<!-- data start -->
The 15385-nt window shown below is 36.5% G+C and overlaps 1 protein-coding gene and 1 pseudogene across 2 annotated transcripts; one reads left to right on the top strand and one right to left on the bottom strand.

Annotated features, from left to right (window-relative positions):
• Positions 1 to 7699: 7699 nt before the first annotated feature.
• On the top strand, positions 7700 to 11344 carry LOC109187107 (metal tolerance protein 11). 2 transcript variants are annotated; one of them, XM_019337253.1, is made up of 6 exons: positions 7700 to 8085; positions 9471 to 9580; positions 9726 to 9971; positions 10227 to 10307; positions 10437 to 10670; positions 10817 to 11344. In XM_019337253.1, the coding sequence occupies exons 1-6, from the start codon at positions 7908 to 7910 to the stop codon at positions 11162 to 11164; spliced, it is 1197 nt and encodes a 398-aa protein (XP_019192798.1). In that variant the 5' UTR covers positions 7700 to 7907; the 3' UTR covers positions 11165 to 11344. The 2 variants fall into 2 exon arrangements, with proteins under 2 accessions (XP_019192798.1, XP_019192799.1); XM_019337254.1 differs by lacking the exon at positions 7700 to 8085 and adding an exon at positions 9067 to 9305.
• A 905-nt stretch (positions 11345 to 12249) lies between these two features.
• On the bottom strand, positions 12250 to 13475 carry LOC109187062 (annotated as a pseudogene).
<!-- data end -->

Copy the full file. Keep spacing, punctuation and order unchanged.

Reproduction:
The 15385-nt window shown below is 36.5% G+C and overlaps 1 protein-coding gene and 1 pseudogene across 2 annotated transcripts; one reads left to right on the top strand and one right to left on the bottom strand.

Annotated features, from left to right (window-relative positions):
• Positions 1 to 7699: 7699 nt before the first annotated feature.
• On the top strand, positions 7700 to 11344 carry LOC109187107 (metal tolerance protein 11). 2 transcript variants are annotated; one of them, XM_019337253.1, is made up of 6 exons: positions 7700 to 8085; positions 9471 to 9580; positions 9726 to 9971; positions 10227 to 10307; positions 10437 to 10670; positions 10817 to 11344. In XM_019337253.1, the coding sequence occupies exons 1-6, from the start codon at positions 7908 to 7910 to the stop codon at positions 11162 to 11164; spliced, it is 1197 nt and encodes a 398-aa protein (XP_019192798.1). In that variant the 5' UTR covers positions 7700 to 7907; the 3' UTR covers positions 11165 to 11344. The 2 variants fall into 2 exon arrangements, with proteins under 2 accessions (XP_019192798.1, XP_019192799.1); XM_019337254.1 differs by lacking the exon at positions 7700 to 8085 and adding an exon at positions 9067 to 9305.
• A 905-nt stretch (positions 11345 to 12249) lies between these two features.
• On the bottom strand, positions 12250 to 13475 carry LOC109187062 (annotated as a pseudogene).